Following the same example as above, I only need to create 1 CNAME record to cover all subdomains, including future subdomains that I eventually create.

All you need to do to activate this wildcard is to add an asterisk in the Name field (*). (Remember that not all DNS providers support wildcard CNAMEs like Cloudflare, so check first if it's available)

Wildcard CNAME Example

Once you have done this, Cloudflare will recognize this as a wildcard CNAME and will point any subdomains to the target that you have specified, unless there are other CNAME records that exist, which will override the wildcard in an individual level.

And We're Done

You no longer need to manually key in CNAME records for each subdomain that you create on Swipe Pages from here on!

If you found this guide useful, be sure to also check on my other guide on how to use a root domain with Swipe Pages with wildcard matching.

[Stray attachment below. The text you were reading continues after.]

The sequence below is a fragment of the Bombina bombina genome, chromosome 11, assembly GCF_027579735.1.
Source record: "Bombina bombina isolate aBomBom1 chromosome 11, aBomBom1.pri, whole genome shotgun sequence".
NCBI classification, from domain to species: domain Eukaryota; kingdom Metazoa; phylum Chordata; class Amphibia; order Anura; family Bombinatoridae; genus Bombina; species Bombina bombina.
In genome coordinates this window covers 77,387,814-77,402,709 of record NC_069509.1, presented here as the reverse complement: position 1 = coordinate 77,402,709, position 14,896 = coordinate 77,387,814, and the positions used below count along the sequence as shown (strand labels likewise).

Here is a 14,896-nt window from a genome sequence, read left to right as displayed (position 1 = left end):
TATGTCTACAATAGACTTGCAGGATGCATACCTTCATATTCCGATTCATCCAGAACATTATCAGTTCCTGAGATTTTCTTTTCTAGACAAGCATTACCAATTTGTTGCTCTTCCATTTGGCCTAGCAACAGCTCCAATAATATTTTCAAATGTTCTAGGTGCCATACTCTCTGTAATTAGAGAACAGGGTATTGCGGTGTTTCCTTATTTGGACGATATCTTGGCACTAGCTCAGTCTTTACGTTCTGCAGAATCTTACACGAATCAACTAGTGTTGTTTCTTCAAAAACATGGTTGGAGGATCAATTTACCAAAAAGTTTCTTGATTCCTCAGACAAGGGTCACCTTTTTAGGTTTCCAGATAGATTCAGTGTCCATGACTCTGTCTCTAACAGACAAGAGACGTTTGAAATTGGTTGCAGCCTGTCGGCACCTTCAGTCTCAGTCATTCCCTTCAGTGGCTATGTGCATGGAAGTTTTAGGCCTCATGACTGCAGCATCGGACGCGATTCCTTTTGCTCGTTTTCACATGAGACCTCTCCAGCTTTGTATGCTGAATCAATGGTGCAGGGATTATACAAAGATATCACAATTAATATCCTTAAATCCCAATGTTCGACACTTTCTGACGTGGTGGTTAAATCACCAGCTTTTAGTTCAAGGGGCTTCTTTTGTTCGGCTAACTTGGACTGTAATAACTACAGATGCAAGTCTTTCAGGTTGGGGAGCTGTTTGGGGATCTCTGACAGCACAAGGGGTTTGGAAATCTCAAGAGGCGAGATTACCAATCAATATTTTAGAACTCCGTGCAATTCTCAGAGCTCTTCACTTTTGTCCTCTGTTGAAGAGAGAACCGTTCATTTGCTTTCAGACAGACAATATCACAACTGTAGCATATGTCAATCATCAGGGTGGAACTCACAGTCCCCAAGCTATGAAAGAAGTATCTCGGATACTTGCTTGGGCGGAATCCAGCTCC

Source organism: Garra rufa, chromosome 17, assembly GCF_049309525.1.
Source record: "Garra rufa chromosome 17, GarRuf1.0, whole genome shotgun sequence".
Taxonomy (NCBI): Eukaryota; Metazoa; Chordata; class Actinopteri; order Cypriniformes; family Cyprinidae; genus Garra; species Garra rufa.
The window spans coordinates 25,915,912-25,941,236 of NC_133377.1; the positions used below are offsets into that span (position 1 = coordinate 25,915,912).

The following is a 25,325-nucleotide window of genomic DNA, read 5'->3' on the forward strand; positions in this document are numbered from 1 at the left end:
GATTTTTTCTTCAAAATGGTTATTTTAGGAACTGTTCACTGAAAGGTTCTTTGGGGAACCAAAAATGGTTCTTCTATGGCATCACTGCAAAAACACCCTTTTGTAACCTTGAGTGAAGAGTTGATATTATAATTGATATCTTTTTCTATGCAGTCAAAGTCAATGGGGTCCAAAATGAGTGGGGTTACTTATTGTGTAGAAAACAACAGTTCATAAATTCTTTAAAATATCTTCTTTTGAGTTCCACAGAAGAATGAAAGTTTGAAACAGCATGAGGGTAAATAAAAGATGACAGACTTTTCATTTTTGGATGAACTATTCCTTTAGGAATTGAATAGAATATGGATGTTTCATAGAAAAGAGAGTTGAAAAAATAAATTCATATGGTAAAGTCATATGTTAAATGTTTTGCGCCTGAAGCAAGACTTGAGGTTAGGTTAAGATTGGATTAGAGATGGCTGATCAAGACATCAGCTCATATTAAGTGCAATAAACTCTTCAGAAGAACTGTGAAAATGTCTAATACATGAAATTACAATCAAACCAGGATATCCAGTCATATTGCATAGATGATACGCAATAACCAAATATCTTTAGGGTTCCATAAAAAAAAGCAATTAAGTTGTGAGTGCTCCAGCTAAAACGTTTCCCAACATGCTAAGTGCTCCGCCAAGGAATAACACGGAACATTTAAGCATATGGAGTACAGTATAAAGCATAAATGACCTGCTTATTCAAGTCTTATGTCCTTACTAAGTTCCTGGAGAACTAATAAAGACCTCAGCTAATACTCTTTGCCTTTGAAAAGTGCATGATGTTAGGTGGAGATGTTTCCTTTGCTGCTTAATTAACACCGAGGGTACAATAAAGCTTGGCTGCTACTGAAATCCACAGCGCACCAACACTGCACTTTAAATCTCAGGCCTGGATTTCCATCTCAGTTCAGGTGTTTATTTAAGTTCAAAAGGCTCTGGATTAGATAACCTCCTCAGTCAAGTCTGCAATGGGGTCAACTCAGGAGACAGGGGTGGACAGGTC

So currently as of writing, the only way we are able to link up custom domains to Swipe Pages is with CNAME records.

It works flawlessly, but there is one minor problem. We aren't able to use just the root domain (a non-www version of the domain, also known as a naked domain). While that still stands true, we are however able to redirect the non-www domain to a www domain, which can then be linked to Swipe Pages via CNAME records.

CNAME Limitations

For those that aren't clear on the limitations of CNAMEs, here is a quick insight. CNAMEs cannot be used on the root of a DNS zone. Only an A or AAAA record can be used for the root. So for example, if you want to use dashways.com as your Swipe Pages custom domain, that is currently not possible, as Swipe Pages only offer connection by CNAME. Therefore, we use the subdomain www to connect to Swipe Pages, like this: www.dashways.com.